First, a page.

Jonathan was therefore the first victim and he agreed to sit in the barber’s chair once we made it clear to the barber that he wanted a haircut only and no nose or ear hair grooming whatsoever.

The first “victim” looks much better

They both came out looking much neater and with their dignity and extraneous body hair intact!

Definitely neater but with dignity and extraneous body hair intact
Turkish doughnuts street-style
They looked very yummy!

After a very pleasant stay in Foça we sailed to our next destination, Çandarlı.

On our way to Çandarlı

On the way out of Foça we noticed some unusual rock formations and realised these must be the Sirens’ Rocks that are mentioned in Homer’s epic The Odyssey.

We noticed some unusual rock formations
just outside Foça

Homer describes how ships crashed and sunk after sailors lost their way by listening to the spell-binding voices of the Sirens.

We realised these must be the Sirens’ Rocks that are mentioned in Homer’s
epic The Odyssey

These strange rocks were originally formed by volcanic eruptions, waves, wind and rain and would have presented a real hazard to the unmanoeuvrable ships of Homer’s time.

These strange rocks would have presented a real hazard to the unmanoeuvrable ships of Homer’s time.

We arrived at Çandarlı without hearing any Sirens’ voices and fortunately without crashing our boats!

I’m not sure why, but we were not so drawn to this village – we just didn’t really warm to Çandarlı as we had to Foça.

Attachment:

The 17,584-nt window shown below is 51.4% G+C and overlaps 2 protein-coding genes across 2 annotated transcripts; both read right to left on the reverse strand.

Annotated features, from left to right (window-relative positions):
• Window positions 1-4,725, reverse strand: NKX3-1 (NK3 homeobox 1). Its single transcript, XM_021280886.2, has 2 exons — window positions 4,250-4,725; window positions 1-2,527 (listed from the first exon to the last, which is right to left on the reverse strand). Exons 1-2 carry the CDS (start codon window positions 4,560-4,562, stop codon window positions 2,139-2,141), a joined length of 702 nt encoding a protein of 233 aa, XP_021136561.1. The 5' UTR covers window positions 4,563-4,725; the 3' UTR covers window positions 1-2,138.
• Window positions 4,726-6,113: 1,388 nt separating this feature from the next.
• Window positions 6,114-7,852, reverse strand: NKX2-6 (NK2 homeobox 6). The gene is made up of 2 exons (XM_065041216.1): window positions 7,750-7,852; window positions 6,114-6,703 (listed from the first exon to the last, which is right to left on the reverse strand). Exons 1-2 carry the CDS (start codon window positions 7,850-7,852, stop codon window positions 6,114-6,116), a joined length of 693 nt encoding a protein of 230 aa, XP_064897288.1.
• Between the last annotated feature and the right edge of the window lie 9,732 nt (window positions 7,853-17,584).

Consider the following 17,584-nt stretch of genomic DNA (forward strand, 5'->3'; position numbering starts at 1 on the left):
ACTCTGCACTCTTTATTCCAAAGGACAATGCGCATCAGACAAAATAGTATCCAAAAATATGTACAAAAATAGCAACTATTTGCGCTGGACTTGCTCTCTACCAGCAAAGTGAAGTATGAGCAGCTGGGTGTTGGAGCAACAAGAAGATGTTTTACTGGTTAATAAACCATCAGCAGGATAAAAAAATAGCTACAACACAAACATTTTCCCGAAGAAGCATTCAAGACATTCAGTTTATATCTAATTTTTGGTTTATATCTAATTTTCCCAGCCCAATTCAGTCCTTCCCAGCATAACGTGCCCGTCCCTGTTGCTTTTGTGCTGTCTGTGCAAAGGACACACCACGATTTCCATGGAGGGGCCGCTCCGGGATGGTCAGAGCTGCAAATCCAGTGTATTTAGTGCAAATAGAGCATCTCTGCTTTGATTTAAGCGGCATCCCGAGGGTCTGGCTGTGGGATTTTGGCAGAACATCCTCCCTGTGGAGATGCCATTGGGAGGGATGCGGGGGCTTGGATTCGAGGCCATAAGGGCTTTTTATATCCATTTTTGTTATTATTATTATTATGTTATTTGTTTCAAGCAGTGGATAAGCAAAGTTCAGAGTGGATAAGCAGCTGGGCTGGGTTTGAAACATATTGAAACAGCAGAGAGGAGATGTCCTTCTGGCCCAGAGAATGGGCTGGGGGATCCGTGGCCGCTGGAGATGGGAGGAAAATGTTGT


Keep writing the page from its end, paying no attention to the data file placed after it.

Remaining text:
The 15th Century Ottoman Castle is a real landmark when approaching Çandarlı

We were however, very impressed by its fine looking 15th Century Ottoman Castle which was in an excellent state of repair.

The castle was in an excellent state of repair
Unfortunately it was closed when we arrived so we didn’t get to see inside
It certainly gave a very good impression

After a pleasant meal in a beachside restaurant we went back to Sunday for a nightcap and were treated to a wonderful full moon.

We had a pleasant meal on the beachfront
The sun was soon going to set
Time for a post dinner drink aboard Sunday
Sue and John from Catabella and Jackie our Australian guest enjoying sundowners
Good night sun
Hello moon

Later, the night became cloudy and the dark clouds scudding across the sky combined with the bright moon to produce amazing shapes that in our imaginations looked like various animals and birds in the sky. Ah the joys of the cruising life!

The clouds combined with the moon to make animals in the sky
This looked like a dachshund to me
Was this Godzilla?

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Salty tales from Bali Hai

In 2015, after a break from cruising of almost 30 years, my husband and I sailed off into the sunset - this time to the wonderful Islands of Indonesia and beyond. Three years passed and we swapped sails for wheels driving through Scandinavia and Europe in a motor home. Now we are on the brink of another adventure - buying a Lagoon 420 Catamaran in Athens. This is our story.

One thought on “Protected seals, Siren calls and shapes in the sky”

  1. Hello Dot
    I love your blogs, the way you describe what you see along the way of your travels and really great photos. It is especially enjoyable having met you and Johnathon through Sue and John your fellow sailing buddies and my “in-laws” and friends who I was blessed to have spent two weeks sailing with you all for an experience of a lifetime. This connection makes me feel as though I am still with you all. Thank you and happy sailing Raylee ⛵️⚓️